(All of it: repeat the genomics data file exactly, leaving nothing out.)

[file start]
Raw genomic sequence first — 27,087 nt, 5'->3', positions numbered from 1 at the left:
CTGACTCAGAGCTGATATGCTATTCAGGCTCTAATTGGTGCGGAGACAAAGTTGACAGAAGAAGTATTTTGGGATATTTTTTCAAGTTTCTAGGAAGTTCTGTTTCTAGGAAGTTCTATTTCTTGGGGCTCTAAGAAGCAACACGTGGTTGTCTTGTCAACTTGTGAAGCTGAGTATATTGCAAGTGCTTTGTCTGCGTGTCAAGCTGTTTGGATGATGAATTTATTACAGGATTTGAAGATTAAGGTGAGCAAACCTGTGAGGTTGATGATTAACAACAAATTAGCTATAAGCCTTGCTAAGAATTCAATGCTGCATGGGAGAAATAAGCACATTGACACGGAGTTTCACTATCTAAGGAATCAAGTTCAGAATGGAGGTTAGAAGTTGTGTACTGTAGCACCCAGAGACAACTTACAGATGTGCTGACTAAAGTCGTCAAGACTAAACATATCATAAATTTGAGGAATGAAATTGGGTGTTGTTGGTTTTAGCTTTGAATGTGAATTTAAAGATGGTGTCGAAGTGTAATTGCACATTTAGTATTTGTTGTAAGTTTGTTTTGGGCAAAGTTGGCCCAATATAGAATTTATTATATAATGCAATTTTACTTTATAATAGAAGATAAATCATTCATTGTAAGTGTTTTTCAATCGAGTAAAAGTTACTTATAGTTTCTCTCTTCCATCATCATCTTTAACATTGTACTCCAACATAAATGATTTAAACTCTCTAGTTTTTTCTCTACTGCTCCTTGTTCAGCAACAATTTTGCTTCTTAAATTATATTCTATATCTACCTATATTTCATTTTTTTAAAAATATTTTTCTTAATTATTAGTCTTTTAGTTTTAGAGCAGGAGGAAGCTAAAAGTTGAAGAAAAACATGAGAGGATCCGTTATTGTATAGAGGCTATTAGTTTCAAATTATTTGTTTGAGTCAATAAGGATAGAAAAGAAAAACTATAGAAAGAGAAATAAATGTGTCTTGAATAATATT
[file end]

Raw genomic sequence first — 27,087 nt, 5'->3', positions numbered from 1 at the left:
CTGACTCAGAGCTGATATGCTATTCAGGCTCTAATTGGTGCGGAGACAAAGTTGACAGAAGAAGTATTTTGGGATATTTTTTCAAGTTTCTAGGAAGTTCTGTTTCTAGGAAGTTCTATTTCTTGGGGCTCTAAGAAGCAACACGTGGTTGTCTTGTCAACTTGTGAAGCTGAGTATATTGCAAGTGCTTTGTCTGCGTGTCAAGCTGTTTGGATGATGAATTTATTACAGGATTTGAAGATTAAGGTGAGCAAACCTGTGAGGTTGATGATTAACAACAAATTAGCTATAAGCCTTGCTAAGAATTCAATGCTGCATGGGAGAAATAAGCACATTGACACGGAGTTTCACTATCTAAGGAATCAAGTTCAGAATGGAGGTTAGAAGTTGTGTACTGTAGCACCCAGAGACAACTTACAGATGTGCTGACTAAAGTCGTCAAGACTAAACATATCATAAATTTGAGGAATGAAATTGGGTGTTGTTGGTTTTAGCTTTGAATGTGAATTTAAAGATGGTGTCGAAGTGTAATTGCACATTTAGTATTTGTTGTAAGTTTGTTTTGGGCAAAGTTGGCCCAATATAGAATTTATTATATAATGCAATTTTACTTTATAATAGAAGATAAATCATTCATTGTAAGTGTTTTTCAATCGAGTAAAAGTTACTTATAGTTTCTCTCTTCCATCATCATCTTTAACATTGTACTCCAACATAAATGATTTAAACTCTCTAGTTTTTTCTCTACTGCTCCTTGTTCAGCAACAATTTTGCTTCTTAAATTATATTCTATATCTACCTATATTTCATTTTTTTAAAAATATTTTTCTTAATTATTAGTCTTTTAGTTTTAGAGCAGGAGGAAGCTAAAAGTTGAAGAAAAACATGAGAGGATCCGTTATTGTATAGAGGCTATTAGTTTCAAATTATTTGTTTGAGTCAATAAGGATAGAAAAGAAAAACTATAGAAAGAGAAATAAATGTGTCTTGAATAATATT